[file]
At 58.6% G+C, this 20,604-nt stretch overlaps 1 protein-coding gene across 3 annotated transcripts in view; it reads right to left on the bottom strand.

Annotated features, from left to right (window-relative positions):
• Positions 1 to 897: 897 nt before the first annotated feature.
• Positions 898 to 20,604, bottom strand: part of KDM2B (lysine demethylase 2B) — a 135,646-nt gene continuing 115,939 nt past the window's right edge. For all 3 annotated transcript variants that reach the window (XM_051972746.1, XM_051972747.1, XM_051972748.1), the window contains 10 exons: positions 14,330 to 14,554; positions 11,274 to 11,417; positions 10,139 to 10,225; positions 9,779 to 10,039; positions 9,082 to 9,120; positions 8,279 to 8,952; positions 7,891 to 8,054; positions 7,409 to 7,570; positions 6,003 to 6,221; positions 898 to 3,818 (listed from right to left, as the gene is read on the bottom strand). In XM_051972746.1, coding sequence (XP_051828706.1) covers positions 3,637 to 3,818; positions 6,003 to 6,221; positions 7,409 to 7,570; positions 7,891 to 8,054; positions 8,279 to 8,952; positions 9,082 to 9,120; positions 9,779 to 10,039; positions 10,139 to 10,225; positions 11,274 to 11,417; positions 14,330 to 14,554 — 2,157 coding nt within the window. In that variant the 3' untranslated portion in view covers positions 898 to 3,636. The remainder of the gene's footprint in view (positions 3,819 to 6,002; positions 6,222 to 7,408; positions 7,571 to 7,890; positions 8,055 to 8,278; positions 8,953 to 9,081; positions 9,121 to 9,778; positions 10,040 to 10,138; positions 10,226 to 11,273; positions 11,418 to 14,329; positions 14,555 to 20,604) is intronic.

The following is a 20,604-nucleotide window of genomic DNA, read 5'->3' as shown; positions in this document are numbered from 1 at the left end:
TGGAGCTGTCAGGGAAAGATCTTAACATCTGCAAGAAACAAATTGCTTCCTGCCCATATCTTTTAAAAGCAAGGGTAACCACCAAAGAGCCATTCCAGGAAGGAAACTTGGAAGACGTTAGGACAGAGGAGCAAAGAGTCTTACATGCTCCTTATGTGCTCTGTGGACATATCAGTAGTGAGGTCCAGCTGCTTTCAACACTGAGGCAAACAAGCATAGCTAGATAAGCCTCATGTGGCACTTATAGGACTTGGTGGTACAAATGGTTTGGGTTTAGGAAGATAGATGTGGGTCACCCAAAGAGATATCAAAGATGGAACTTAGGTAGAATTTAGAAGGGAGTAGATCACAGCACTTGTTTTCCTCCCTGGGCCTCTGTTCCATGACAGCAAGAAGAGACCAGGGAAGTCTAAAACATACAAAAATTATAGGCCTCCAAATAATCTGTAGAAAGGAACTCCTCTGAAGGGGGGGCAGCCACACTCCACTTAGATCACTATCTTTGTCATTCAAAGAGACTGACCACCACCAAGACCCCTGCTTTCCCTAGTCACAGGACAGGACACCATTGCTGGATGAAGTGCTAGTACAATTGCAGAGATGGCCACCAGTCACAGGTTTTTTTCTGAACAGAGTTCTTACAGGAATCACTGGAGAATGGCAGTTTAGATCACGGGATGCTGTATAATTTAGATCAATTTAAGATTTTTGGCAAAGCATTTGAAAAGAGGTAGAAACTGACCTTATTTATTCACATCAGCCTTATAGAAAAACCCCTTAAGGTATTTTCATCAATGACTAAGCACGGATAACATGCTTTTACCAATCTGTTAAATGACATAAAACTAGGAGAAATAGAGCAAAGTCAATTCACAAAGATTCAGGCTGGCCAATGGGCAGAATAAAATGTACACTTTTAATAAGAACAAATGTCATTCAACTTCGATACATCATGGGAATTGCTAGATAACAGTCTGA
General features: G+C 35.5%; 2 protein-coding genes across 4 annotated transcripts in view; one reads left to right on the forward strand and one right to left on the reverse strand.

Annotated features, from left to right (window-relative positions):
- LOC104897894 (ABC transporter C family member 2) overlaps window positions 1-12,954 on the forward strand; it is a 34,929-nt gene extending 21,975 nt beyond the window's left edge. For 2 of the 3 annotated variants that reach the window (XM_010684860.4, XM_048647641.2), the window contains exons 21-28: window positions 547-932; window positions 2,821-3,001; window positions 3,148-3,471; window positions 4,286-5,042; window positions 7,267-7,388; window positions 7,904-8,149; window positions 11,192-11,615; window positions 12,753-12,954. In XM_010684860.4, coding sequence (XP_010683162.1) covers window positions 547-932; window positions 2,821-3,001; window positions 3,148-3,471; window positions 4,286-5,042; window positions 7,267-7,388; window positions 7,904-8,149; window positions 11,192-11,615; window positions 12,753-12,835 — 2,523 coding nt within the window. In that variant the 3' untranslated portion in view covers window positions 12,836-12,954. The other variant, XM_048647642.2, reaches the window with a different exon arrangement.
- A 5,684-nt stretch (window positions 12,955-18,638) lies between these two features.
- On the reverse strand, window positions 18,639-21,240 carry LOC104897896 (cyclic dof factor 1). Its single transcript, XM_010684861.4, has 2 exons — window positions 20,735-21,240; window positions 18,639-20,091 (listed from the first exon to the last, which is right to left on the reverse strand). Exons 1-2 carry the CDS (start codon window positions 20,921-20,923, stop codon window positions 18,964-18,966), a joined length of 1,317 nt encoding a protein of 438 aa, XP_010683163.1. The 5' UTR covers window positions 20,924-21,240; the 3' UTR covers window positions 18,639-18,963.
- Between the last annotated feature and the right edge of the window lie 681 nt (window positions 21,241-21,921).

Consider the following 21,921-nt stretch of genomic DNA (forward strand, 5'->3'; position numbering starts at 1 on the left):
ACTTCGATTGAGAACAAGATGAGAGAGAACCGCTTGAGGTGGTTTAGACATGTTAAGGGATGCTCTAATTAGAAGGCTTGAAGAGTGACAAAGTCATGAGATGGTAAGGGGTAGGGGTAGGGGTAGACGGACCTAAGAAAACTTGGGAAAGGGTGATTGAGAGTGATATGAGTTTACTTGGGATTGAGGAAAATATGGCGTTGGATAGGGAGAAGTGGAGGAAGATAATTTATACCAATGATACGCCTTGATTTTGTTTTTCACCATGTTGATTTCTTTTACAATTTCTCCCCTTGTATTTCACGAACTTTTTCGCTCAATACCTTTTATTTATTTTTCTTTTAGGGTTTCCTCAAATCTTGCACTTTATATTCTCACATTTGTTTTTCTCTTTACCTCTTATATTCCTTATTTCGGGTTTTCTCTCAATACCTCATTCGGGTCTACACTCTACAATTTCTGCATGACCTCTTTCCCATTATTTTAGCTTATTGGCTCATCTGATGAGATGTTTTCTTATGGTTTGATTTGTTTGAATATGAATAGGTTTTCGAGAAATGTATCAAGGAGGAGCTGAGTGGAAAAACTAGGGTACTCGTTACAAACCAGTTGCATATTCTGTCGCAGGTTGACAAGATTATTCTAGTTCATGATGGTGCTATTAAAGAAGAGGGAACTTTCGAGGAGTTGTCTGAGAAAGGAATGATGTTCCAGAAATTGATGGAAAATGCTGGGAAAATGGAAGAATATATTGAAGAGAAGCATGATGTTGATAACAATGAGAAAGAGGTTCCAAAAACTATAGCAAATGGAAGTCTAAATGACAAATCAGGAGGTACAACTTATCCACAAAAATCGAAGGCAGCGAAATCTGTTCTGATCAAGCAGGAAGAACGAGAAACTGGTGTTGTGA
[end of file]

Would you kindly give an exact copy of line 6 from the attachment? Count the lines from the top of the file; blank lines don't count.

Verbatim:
TGGAGCTGTCAGGGAAAGATCTTAACATCTGCAAGAAACAAATTGCTTCCTGCCCATATCTTTTAAAAGCAAGGGTAACCACCAAAGAGCCATTCCAGGAAGGAAACTTGGAAGACGTTAGGACAGAGGAGCAAAGAGTCTTACATGCTCCTTATGTGCTCTGTGGACATATCAGTAGTGAGGTCCAGCTGCTTTCAACACTGAGGCAAACAAGCATAGCTAGATAAGCCTCATGTGGCACTTATAGGACTTGGTGGTACAAATGGTTTGGGTTTAGGAAGATAGATGTGGGTCACCCAAAGAGATATCAAAGATGGAACTTAGGTAGAATTTAGAAGGGAGTAGATCACAGCACTTGTTTTCCTCCCTGGGCCTCTGTTCCATGACAGCAAGAAGAGACCAGGGAAGTCTAAAACATACAAAAATTATAGGCCTCCAAATAATCTGTAGAAAGGAACTCCTCTGAAGGGGGGGCAGCCACACTCCACTTAGATCACTATCTTTGTCATTCAAAGAGACTGACCACCACCAAGACCCCTGCTTTCCCTAGTCACAGGACAGGACACCATTGCTGGATGAAGTGCTAGTACAATTGCAGAGATGGCCACCAGTCACAGGTTTTTTTCTGAACAGAGTTCTTACAGGAATCACTGGAGAATGGCAGTTTAGATCACGGGATGCTGTATAATTTAGATCAATTTAAGATTTTTGGCAAAGCATTTGAAAAGAGGTAGAAACTGACCTTATTTATTCACATCAGCCTTATAGAAAAACCCCTTAAGGTATTTTCATCAATGACTAAGCACGGATAACATGCTTTTACCAATCTGTTAAATGACATAAAACTAGGAGAAATAGAGCAAAGTCAATTCACAAAGATTCAGGCTGGCCAATGGGCAGAATAAAATGTACACTTTTAATAAGAACAAATGTCATTCAACTTCGATACATCATGGGAATTGCTAGATAACAGTCTGA